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Two legal victories by UK passengers against EasyJet and Thomas Cook have shown that the new EU compensation rules for cancelled flights or significant delays can sometimes be enforced.
The cases were brought in the small claims division of the county court, in Oxford, where Thomas Cook lost despite being represented by a barrister, and in Camarthen, where EasyJet failed to contest the action. Appeals are unlikely because decisions in the small claims division do not create a precedent that can be brought to the attention of judges in future litigation.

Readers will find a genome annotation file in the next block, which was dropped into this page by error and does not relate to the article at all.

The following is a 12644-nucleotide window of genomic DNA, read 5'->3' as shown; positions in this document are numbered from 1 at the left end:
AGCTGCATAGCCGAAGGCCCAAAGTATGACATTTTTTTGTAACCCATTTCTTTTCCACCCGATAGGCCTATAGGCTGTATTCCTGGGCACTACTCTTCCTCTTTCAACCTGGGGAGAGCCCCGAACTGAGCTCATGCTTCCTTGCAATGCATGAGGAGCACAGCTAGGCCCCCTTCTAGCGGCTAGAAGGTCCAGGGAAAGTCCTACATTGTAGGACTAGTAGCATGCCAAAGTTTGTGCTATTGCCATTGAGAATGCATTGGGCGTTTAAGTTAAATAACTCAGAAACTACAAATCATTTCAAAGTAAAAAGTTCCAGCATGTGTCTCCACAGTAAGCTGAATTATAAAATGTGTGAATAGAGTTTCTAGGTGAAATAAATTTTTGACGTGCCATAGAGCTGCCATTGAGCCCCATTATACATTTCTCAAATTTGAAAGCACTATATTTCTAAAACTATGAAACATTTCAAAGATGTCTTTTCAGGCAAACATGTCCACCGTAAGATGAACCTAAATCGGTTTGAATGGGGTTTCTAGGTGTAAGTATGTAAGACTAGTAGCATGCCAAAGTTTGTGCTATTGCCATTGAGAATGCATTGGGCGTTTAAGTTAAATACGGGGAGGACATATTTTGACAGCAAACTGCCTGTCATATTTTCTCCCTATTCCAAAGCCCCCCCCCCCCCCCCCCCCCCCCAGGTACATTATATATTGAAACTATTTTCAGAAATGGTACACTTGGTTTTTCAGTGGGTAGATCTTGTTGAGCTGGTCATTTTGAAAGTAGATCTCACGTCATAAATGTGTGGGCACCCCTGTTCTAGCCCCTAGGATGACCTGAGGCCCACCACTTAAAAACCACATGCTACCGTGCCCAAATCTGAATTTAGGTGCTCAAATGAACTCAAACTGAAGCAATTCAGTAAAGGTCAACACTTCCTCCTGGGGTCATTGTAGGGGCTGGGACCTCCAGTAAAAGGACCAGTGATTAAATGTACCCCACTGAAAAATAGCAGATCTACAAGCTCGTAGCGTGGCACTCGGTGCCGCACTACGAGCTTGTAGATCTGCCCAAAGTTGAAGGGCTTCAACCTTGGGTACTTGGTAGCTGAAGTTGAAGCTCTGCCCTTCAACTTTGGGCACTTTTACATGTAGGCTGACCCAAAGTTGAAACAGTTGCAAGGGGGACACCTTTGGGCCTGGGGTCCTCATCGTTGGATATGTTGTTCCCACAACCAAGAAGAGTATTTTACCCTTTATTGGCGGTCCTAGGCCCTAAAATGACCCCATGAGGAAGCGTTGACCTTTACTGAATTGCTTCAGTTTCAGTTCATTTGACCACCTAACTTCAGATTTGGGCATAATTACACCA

Under the EU rules introduced in February last year, which apply to both scheduled and chartered flights, passengers turned away from an overbooked flight are entitled to much larger compensation.
In delays of two to four hours, you should be eligible for free meals and refreshments, and two free phone calls, emails or faxes. If you suffer a five-hour delay, you will also be entitled to a full refund, which must be paid within seven days; you may be entitled to free overnight hotel accommodation; and if the delay happens abroad, you may also be eligible for an alternative free flight home, if this is appropriate.
In the event of cancellations, passengers must be given a leaflet outlining their rights and the amounts of compensation due. If the delay is more than two hours, you will be entitled to 250€.
If you are refused boarding because of an overbooking, compensation should be paid by the airline immediately. In the event of a cancellation, passengers have to contact the airline for compensation.
From our March 2006 newsletter